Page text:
Barbara Kafka

Porcine Victory

 (from The Intolerant Gourmet) 

It is amazing how small victories can delight a cook. The other day I had bought a pork chop to serve at dinner. I was admonished that, while my pork roast was delicious and really hefty pork chops came out okay, regular pork chops tended to be dry and tough. I chewed on that for a while and decided that there had to be a solution.

It is ironic that as our pork has been bred to be leaner and leaner, we are being told about rare breeds—of great price—that are to be prized due to their fat content. It is of course that fat that kept the meat moist and tender. However, the new leaner pork is better for us. I cogitated and am delighted to have come up with a solution.

The answer comes from ignoring the usual browning of the chop. It is cooked over medium heat just until the surfaces are white. The other ingredients are added. The pan is covered and the chop(s) braised until cooked through and tender. Also, the soy gives the illusion of browning. It gave me pleasure in the eating and in solving the problem.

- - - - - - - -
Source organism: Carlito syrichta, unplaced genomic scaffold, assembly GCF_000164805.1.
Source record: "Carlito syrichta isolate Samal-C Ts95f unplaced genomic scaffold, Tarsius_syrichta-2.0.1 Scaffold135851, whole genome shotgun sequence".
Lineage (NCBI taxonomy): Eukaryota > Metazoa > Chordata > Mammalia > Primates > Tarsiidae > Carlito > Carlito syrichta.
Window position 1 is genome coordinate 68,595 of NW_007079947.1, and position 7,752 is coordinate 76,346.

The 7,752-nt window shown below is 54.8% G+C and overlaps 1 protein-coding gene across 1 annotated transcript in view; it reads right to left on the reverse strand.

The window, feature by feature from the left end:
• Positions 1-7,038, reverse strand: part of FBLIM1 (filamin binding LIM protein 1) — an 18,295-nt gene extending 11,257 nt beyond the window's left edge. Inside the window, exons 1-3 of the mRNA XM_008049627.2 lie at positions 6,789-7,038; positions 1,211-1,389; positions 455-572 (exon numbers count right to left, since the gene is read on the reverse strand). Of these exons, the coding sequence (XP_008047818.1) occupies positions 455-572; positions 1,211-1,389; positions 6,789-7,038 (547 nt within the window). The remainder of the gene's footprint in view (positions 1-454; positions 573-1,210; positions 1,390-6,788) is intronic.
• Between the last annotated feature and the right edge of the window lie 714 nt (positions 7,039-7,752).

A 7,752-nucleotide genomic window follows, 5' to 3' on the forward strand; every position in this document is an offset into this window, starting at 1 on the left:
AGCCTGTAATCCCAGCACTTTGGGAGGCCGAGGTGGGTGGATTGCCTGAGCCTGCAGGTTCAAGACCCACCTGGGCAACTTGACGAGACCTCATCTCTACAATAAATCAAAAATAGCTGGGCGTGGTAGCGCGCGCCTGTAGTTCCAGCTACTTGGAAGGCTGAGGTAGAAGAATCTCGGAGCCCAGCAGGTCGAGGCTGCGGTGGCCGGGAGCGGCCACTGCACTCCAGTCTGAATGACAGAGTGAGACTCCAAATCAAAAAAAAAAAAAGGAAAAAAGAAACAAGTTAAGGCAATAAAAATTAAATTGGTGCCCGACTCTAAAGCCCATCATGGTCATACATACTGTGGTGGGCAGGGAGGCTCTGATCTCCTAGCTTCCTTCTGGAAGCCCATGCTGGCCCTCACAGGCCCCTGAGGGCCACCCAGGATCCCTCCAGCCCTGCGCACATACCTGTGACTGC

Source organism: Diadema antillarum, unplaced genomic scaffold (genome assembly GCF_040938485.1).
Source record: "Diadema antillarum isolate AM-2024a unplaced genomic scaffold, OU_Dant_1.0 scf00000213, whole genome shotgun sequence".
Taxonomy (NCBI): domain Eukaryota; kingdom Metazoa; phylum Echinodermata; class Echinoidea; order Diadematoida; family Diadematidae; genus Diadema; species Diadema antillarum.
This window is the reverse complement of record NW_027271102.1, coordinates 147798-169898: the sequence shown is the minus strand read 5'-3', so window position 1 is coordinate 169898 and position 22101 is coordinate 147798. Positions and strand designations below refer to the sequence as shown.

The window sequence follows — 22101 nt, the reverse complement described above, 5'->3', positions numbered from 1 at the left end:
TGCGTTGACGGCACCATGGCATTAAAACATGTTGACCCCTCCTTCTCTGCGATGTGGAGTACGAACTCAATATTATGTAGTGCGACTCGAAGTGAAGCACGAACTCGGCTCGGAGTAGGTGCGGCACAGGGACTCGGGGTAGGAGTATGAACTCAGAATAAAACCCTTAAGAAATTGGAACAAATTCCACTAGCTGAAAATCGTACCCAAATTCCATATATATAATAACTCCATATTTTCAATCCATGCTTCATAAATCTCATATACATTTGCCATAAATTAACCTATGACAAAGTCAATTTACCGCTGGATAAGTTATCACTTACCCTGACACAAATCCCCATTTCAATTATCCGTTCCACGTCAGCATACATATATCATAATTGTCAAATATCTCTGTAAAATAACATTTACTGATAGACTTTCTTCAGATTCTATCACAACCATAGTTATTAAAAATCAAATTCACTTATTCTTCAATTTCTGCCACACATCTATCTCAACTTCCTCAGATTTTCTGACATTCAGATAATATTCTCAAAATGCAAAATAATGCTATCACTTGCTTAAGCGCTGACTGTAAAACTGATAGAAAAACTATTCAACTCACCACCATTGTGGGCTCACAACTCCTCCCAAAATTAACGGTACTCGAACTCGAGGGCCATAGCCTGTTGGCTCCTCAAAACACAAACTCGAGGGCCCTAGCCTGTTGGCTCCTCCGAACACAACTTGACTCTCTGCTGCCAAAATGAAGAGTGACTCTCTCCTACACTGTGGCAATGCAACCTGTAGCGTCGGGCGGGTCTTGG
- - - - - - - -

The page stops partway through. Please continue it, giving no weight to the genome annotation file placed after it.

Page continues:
This recipe can be multiplied to make as many chops as there are eaters as long as the sauté pan is large enough to hold them in a single layer.

1 teaspoon sesame oil

Single rib pork chop, about ½ pound

1 ounce peeled ginger, coarsely grated, 1 tablespoon

2 cloves peeled garlic, thinly sliced across

2 tablespoons wheat-free tamari soy

¼ teaspoon Chinese five-spice powder

4 ounces small tomatoes, cherry or any other shape

Put the sesame oil in a 9-inch pan. Heat to medium. Put in pork chop. Cook, turning once, until white on both sides. Put ginger and garlic around the edges. Pour soy over all. Sprinkle with five-spice powder. Surround chop with tomatoes. Cover and allow to simmer fifteen minutes or until white through out. 

Return to Recipes